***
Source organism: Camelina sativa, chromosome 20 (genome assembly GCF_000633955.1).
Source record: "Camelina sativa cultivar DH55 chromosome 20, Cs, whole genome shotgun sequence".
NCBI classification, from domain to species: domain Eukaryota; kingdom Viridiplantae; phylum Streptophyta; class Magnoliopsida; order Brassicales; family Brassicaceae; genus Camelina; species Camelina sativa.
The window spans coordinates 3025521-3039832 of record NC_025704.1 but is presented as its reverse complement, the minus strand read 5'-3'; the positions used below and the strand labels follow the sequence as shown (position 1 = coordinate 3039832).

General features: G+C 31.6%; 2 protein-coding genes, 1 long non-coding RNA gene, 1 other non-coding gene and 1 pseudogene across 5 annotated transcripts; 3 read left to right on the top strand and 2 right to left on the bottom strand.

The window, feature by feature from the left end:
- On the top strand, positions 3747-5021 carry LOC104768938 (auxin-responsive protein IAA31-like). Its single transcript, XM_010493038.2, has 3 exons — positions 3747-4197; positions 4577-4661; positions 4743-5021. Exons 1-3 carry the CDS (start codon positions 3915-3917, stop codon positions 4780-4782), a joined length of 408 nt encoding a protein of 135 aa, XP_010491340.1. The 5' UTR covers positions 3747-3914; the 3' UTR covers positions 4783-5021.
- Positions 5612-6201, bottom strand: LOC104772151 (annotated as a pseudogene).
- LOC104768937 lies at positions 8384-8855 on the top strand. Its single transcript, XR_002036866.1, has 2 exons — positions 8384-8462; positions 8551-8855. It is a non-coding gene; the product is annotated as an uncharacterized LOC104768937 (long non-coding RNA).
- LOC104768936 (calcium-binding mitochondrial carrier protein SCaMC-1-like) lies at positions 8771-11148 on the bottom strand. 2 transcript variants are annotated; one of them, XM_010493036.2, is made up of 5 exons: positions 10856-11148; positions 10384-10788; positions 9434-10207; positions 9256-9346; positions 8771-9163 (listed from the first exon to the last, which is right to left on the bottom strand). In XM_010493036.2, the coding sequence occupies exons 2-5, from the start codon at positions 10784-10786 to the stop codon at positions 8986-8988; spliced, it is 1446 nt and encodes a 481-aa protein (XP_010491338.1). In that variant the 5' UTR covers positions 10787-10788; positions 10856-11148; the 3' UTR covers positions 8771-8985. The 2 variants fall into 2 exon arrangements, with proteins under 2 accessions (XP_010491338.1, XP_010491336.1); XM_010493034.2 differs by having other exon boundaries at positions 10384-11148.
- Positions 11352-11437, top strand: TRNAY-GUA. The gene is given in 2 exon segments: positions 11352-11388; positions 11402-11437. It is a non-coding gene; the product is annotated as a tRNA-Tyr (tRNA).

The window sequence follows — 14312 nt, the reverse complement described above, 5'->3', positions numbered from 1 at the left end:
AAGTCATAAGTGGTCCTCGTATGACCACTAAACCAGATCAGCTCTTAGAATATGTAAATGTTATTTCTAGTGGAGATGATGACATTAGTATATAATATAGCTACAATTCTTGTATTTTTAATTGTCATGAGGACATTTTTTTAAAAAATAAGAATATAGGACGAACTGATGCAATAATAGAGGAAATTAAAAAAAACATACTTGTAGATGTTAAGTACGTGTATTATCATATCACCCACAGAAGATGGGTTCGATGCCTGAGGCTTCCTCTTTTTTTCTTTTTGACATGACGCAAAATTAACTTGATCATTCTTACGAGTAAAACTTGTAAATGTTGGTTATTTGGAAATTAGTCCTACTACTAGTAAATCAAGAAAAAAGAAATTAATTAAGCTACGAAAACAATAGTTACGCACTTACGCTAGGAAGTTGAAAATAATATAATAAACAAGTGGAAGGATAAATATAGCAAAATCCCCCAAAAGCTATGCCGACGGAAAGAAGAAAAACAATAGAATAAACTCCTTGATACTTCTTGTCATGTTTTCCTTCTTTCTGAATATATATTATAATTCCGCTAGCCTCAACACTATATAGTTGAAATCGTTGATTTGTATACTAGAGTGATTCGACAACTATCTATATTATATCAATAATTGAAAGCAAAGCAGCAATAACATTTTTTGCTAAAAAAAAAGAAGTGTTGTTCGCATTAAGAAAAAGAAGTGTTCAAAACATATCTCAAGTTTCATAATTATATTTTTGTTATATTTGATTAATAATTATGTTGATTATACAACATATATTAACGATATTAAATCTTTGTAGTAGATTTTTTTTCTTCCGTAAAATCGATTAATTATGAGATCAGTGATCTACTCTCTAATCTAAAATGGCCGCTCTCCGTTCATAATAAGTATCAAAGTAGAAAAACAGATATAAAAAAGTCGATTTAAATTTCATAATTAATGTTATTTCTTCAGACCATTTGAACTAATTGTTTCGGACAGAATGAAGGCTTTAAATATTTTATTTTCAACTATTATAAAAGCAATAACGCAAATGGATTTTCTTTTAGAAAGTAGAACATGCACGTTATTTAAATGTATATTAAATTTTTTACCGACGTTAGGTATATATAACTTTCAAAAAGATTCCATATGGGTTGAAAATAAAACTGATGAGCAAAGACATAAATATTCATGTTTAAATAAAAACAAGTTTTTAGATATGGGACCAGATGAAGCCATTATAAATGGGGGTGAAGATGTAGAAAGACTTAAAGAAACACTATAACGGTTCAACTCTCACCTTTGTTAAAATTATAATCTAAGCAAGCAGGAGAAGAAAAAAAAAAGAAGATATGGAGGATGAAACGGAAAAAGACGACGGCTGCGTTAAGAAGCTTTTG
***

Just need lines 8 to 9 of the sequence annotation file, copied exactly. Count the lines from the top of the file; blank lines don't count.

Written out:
- Positions 5612-6201, bottom strand: LOC104772151 (annotated as a pseudogene).
- LOC104768937 lies at positions 8384-8855 on the top strand. Its single transcript, XR_002036866.1, has 2 exons — positions 8384-8462; positions 8551-8855. It is a non-coding gene; the product is annotated as an uncharacterized LOC104768937 (long non-coding RNA).